Terminator 2: Judgment Day – He Is Back!
Same Make. Same Model. New Mission.
8.5 out of 10 (193,435 votes)
‘The Terminator 2: Judgment Day’ 1991 – Review
10 years after the events described in the first Terminator film, Skynet sends back a new, improved Terminator (model T-1000). Its objective is the termination of Sarah Connor’s son – John Connor, which will lead people in the fight against the machines. John Connor, knowing about the plans of Skynet, also sends a Terminator back – reprogrammed T-800 model. He must protect ten year old John from T-1000 …
Trying to retell the plot of Terminator 2 is an ungrateful and useless thing: almost everybody in the world has seen the movie. This film has gained cult status long ago and entered the world’s cinema history as one of the best examples of Sci-Fi action.
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For those times, “Terminator 2: Judgment Day” has become an incredibly ambitious project: for the first time the budget of the movie exceeds one hundred millionth mark. However, after the success of the first “Terminator”, “Aliens” and “The Abyss” Cameron had a lot of credibility with the studios, so he got away with the costs overrun quite easily. And, as time has shown, the producers and investors were not mistaken having faith and confidence in Cameron. The terminator sequel was not only even more ambitious, impressive and vivid in terms of production, but also more emotional, deeper and multidimensional than the original. Along with that, the Judgment Day doesn’t conflict with The Terminator (1984), but develops logically and quite organically the ideas that were put up in the 1984 movie. Therefore, it makes good sense to consider these movies as dilogy, rather than separate projects.
Of course, like any real masterpiece, the Terminator dilogy did not just happen in an empty space: the theme of the machine’s revolt against humanity has been raised before in cinema and literature. The most brilliant example is, of course, Stanley Kubrick’s “2001: A Space Odyssey”. However, in Kubrick’s film, the idea was resolved in a completely different context and with the opposite genre shades (slow philosophical narration instead of Cameron’s non-stop action). It is therefore more logical to compare dilogy with the Aliens movie franchise (at the time of “Terminator 2″ release there were only 2 parts of the quadrilogy, the first -”Alien” – directed by Ridley Scott, and the second – “Aliens” – by James Cameron). The latter two movies raise a number of different topics, however, the main characters – the Alien and Lieutenant Ripley – have a clear resemblance to the T-1000 and Sarah Connor. Merciless and practically invulnerable creature opposed to the female-warrior, female-savior, who desperately fights for the sake of herself (“Alien” 1979), and then for the sake of all humankind (“Aliens” 1986).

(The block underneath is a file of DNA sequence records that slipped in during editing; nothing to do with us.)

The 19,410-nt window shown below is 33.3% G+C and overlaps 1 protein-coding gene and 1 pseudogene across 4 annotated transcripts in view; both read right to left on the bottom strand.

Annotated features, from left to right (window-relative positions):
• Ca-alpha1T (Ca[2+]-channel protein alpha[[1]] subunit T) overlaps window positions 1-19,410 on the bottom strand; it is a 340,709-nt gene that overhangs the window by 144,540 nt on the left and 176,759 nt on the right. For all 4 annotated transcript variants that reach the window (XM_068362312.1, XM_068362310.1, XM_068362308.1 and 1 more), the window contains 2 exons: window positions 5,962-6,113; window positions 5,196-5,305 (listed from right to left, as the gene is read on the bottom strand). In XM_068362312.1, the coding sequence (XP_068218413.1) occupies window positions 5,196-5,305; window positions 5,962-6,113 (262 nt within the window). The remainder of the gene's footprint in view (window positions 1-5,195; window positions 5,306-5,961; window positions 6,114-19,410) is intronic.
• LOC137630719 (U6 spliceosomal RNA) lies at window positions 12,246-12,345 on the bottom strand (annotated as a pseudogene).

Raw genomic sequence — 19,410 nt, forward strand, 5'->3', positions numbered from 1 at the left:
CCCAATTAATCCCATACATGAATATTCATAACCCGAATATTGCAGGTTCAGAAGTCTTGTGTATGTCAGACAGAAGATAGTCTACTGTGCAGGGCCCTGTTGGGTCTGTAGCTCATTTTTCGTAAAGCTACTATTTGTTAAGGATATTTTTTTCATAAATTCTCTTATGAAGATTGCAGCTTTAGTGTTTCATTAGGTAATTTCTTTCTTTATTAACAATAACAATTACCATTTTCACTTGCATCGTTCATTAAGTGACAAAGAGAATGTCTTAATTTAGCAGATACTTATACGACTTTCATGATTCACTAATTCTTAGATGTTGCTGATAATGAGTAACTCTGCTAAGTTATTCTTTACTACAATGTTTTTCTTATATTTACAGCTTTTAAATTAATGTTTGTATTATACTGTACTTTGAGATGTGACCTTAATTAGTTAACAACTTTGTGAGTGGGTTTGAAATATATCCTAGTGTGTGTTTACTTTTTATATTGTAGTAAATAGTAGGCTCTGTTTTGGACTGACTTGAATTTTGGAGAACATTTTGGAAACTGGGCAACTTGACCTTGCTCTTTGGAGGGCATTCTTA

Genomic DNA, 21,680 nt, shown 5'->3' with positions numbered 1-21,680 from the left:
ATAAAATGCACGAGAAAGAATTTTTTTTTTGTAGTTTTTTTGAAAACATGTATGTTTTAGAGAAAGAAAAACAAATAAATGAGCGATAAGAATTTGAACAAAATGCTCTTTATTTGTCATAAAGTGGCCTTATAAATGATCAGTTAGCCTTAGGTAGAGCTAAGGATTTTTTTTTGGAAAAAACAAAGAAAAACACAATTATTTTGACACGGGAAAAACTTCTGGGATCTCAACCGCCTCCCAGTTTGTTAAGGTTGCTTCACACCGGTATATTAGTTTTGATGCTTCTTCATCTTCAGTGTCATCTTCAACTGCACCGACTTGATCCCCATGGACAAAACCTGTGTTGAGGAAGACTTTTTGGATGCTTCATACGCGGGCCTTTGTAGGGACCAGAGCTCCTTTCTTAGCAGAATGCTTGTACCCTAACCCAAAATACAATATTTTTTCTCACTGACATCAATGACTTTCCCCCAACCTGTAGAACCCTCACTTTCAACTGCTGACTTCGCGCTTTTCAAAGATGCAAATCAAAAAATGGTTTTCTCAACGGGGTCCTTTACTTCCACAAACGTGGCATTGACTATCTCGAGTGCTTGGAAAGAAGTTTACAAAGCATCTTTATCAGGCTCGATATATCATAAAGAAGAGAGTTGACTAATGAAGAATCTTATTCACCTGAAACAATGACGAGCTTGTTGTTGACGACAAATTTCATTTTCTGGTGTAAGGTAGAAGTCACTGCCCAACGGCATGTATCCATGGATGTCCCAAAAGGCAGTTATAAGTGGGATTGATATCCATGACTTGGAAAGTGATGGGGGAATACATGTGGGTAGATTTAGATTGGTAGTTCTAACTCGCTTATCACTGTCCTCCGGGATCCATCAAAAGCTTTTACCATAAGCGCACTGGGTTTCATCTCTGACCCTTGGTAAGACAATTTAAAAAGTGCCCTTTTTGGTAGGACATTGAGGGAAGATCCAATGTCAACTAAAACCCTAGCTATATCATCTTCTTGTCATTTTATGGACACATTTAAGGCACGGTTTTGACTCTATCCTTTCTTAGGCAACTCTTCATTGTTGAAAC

For its days “Terminator 2″ was the most spectacular film (4 “technical” Oscars – excessive proof). Despite the fact that VFX technologies have developed amazingly over the past 18 years, visual effects in “T2″ are still amazing. The famous scene of the nuclear explosion can still give you some shivers!
Equally important is the ‘human’ component: hardly anyone would argue with the fact that the heroes of the film are no less interesting than the visual effects. In part, this is an accomplishment of writers: compared to the first movie already familiar characters (T-101 and Sarah Connor), have become more diverse and interesting in psychological terms. The actors did not let down our expectations: Schwarzenegger enriched T-800 with some comic elements, and Linda Hamilton had to play only the female action hero, but also a part of the mother. Regarding T2 newcomers (John Connor performed by the young Edward Furlong and T-1000 by Robert Patrick), we can see a hundred percent fit into the roles, although talking about ‘psychologism’ of the Patrick’s performance is, perhaps, an overstatement .
The most important thing about “Terminator 2: Judgment Day” is the director – James Cameron – who is a guru of building the perfect pace of the movie. As a result, there are no overextended (or, vice versa, crumpled) scenes in the movie. The director always knows precisely when to make a recession and give the spectators a chance to grasp some air in between the action scenes, and when to pump the iron of the non-stop action and thrill. In addition, James Cameron is able to defuse the apocalyptic atmosphere with lyrical notes or another ironic phrase from Schwarzenegger’s mouth such as the immortal ‘Asta la Vista, Baby’.
Terminator 2 (1991) Theatrical Trailer
T2 – unrivaled action movie standard.